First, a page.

Arbitrary inference

Defense mechanism: Reaching a negative conclusion about a situation with insufficient evidence

Magnification

Defense mechanism: Creating large problems out of small ones

Minimization

Defense mechanism: Making large problems small and thus not dealing adequately with them

Personalization

Defense mechanism: Accepting blame for negative events without sufficient evidence

Defense mechanisms

unconscious, automatic responses that enable us to minimize perceived threats or keep them out of our awareness entirely

Acting out

Direct expression of impulses to avoid tension that would result from their postponement. An adolescent steals money from her mother to buy alcohol and gets into constant arguments with her older sister who tries to monitor her behavior.

Denial

Defense mechanism: Negating an important aspect of reality that one may actually perceive. A woman with anorexia acknowledges her actual weight and strict dieting practices but firmly believes she is maintaining good selfcare by dieting.

Projection

Defense mechanism: Attributing unacceptable thoughts and feelings to others. A man does not want to be angry with his girlfriend, so when he is upset with her, he avoids owning that emotion by assuming she is angry at him.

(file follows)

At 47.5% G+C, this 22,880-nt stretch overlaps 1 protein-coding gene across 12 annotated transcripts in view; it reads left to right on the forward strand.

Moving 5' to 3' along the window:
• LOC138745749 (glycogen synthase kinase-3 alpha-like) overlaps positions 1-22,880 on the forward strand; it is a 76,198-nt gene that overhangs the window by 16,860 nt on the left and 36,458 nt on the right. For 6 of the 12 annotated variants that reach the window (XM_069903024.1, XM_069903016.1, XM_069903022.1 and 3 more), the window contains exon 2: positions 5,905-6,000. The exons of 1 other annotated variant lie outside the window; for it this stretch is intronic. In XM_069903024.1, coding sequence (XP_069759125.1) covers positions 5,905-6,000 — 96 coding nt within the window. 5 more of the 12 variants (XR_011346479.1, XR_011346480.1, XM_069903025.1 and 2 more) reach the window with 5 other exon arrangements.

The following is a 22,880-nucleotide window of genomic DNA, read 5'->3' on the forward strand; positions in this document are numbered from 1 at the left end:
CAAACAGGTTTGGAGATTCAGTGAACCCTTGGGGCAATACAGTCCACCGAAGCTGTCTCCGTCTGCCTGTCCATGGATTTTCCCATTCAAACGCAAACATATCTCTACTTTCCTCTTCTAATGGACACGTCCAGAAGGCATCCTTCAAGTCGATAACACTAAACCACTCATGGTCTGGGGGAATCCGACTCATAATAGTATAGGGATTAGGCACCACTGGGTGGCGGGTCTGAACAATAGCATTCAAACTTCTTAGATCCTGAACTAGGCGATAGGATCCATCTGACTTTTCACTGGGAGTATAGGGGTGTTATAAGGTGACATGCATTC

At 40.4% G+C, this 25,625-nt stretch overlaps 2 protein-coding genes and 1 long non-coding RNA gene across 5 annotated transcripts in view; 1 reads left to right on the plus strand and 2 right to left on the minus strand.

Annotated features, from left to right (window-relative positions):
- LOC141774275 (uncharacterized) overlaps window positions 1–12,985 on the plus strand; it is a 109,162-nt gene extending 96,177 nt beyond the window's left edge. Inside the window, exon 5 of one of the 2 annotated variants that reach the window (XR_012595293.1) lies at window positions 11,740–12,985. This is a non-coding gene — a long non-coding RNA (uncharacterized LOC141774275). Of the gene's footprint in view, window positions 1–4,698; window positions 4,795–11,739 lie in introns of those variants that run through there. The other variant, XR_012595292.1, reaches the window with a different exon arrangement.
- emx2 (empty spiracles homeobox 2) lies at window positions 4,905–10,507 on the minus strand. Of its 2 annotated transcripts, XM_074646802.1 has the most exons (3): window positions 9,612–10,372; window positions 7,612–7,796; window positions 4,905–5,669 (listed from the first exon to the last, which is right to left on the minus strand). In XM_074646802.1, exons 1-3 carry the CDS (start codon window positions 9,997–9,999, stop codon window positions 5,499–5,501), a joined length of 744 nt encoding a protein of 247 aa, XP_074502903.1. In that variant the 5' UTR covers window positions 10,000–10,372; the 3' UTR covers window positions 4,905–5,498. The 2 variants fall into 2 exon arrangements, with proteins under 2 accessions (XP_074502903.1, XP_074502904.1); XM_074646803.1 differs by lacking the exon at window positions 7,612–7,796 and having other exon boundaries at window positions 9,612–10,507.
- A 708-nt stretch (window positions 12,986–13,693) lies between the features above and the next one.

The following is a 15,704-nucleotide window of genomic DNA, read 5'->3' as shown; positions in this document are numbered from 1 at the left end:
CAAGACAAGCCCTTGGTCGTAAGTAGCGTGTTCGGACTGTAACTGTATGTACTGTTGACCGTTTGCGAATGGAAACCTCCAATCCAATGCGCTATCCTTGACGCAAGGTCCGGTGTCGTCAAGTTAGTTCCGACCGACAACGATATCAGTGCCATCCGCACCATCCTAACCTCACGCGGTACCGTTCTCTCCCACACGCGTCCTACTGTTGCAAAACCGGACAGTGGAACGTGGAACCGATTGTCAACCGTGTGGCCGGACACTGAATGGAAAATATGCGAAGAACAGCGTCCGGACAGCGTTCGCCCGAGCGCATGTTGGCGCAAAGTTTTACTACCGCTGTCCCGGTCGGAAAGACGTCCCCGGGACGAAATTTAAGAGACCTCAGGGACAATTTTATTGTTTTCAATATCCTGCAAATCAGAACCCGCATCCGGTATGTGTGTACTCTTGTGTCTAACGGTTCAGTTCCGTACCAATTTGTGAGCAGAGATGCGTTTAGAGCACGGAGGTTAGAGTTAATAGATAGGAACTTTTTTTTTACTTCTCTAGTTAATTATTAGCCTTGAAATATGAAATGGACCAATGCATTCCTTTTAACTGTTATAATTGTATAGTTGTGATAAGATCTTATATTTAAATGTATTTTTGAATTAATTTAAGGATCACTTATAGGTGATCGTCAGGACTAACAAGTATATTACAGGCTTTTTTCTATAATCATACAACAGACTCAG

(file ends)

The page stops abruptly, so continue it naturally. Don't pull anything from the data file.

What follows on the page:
Regression

Defense mechanism: Resuming behaviors associated with an earlier developmental stage or level of functioning in order to avoid present anxiety. The behavior may or may not help to resolve the anxiety. A young man throws a temper tantrum as a means of disc

Splitting

Defense mechanism: The tendency to see the good and bad aspects of the self or others as separate; to see the self and others as alternately "all good" or "all bad." A primary school child "hates" his teacher when reprimanded and "loves" his teacher for p

Displacement

Defense mechanism: Shifting feelings about one person or situation onto another. A student's anger at her professor, who is threatening as an authority figure, is transposed into anger at her boyfriend, a safer target.

Intellectualization

Defense mechanism: Avoiding unacceptable emotions by thinking or talking about them rather than experiencing them directly. A person talks to her counselor about the fact that she is sad but shows no emotional evidence of sadness, which makes it harder fo

Isolation of affect

Defense mechanism: Consciously experiencing an emotion in a "safe" context rather than the threatening context in which it was first unconsciously experienced. A person does not experience sadness at the funeral of a family member but the following week w

Rationalization

Defense mechanism: Using convincing reasons to justify ideas, feelings, or actions so as to avoid recognizing true motives. A student copes with the guilt normally associated with cheating on an exam by reasoning that he was too ill the previous week to p